Cambrian Coast Express

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An up (London-bound) Cambrian Coast Express passing through Wellington station in 1960.
a down Cambrian Coast Express at Glandyfi station in 1962.

The Cambrian Coast Express was a named passenger train of the Great Western Railway (GWR), and later British Rail, running from London Paddington via Shrewsbury to Aberystwyth and Pwllheli over the Cambrian Line.

GWR era[edit]

Prior to amalgamation with the GWR in 1923, the line beyond Buttington Junction near Welshpool was owned and operated by the Cambrian Railways and passengers from England normally changed to a Cambrian Railways train at Shrewsbury, but in July and August 1921, the GWR ran a daily through express from Paddington to Aberystwyth and Pwllheli.

The first official use of the name Cambrian Coast Express was in 1927 when the train ran only on summer Fridays and Saturdays. By 1939 the through train was running only on summer Saturdays, it left London Paddington at 10:20 with calls at Leamington Spa, Birmingham Snow Hill, and Wolverhampton Low Level which was reached at 12:44. Here, owing to weight restrictions over the Cambrian line, the GWR Castle Class 4-6-0 locomotive was changed for two GWR Duke Class 4-4-0 engines or for a GWR Manor Class 4-6-0 for the non-stop run to Welshpool using the Shrewsbury Abbey Foregate curve (to avoid a stop and reversal of direction at Shrewsbury). Beyond Welshpool, calls were made at Machynlleth, Dovey Junction and Borth to reach Aberystwyth at 15:55, a total of 5 hours 35 minutes for the 235-mile (378 km) journey from London. In the reverse direction the journey was 25 minutes longer, at six hours; departing Aberystwyth at 10:00 with an additional stop at Newtown, but with otherwise unchanged station calls, and locomotive change at Wolverhampton; the train became the 14:00 departure from Birmingham to arrive at Paddington at 16:00.[1]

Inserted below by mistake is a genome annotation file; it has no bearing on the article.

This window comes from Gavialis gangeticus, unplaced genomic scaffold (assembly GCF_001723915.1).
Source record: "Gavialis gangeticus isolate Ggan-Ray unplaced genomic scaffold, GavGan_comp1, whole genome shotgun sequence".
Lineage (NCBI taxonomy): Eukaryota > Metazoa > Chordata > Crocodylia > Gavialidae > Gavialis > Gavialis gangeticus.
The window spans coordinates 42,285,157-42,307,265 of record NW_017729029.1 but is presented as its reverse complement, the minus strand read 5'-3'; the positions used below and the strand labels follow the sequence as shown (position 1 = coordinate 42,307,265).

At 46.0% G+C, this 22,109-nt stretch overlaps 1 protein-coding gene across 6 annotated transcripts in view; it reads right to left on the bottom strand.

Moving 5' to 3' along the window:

British Rail era[edit]

After World War II, the Cambrian Coast Express was re-introduced on Saturdays only and its seasonal operation continued under British Rail, usually with through coaches to both Aberystwyth and Pwllheli. By 1957 it was running every day except Sundays all year round. During the summer timetable, it was usually hauled by a "King" class locomotive as far as Wolverhampton where there would be an engine change, usually to a "Castle" class locomotive which took the train on to Shrewsbury where there was a second engine change as Castles were outside the loading gauge for the Cambrian line.

Two engine changes in such a short distance was obviously inefficient and following gauge testing with 6006 "King George I" in the spring of 1958, a King worked the train through from Paddington to Shrewsbury from the start of the 1958 summer timetable. At Shrewsbury the train would be split into two sections, one for Aberystwyth and one for Pwllheli; the King would return to Paddington with one of the regular Birkenhead-Paddington expresses later that afternoon.

In the up direction, the two sections would run independently as far as Wolverhampton, with the Pwllheli section using the Abbey Foregate triangle to omit the stop at Shrewsbury; the two sections would then be combined at Wolverhampton. The motive power for each of the two sections was usually a "Manor" class 4-6-0 or "Dukedog" 4-4-0, the latter of which were often double-headed.

The winter timetable arrangements were similar, except that following the arrival of the King with the down train at Shrewsbury, some coaches would be detached and the train taken forward as far as Machynlleth before being divided; these arrangements were mirrored for the up train with a Castle taking the train through from Shrewsbury to Paddington.[2]

The train last ran in 1991,[citation needed] by which time it had long since transferred its London terminus to Euston, operating as an extension to the regular-interval service over the West Coast Main Line between London and Wolverhampton. In the winter 1989-1990 timetable, it left London at 15:40, arriving Aberystwyth 21:00; the return working left Aberystwyth at 07:13, arriving London Euston at 12:24. There were no longer any through coaches to the northern part of the Cambrian Line: passengers for stations to Pwllheli had to change at Machynlleth.[3]

The Cambrian[edit]

Ex-GWR Manor Class 7802 Bradley Manor sits waiting to depart from Aberystwyth with the Cambrian Coast Express, September 2006

The Cambrian Coast Express name was revived in summer 2006 by Arriva Trains Wales, as a tourist steam service which ran from Machynlleth to Porthmadog or Pwllheli. In 2007, it was taken over by West Coast Railways and rebranded The Cambrian. In 2010 it was cancelled by Network Rail due to the installation of a trial signalling system ERTMS.[citation needed]

See also[edit]


  1. ^ Allen, Cecil J. (1947). Titled Trains of Great Britain. London: Ian Allan. pp. 187–191.
  2. ^ "The winter timetables of British Railways: Western Region". Trains Illustrated. Hampton Court: Ian Allan. December 1959. p. 584.
  3. ^ British Rail Passenger Timetable 2 October 1989 – 13 May 1990. British Railways Board. 1989. pp. 402, 434.

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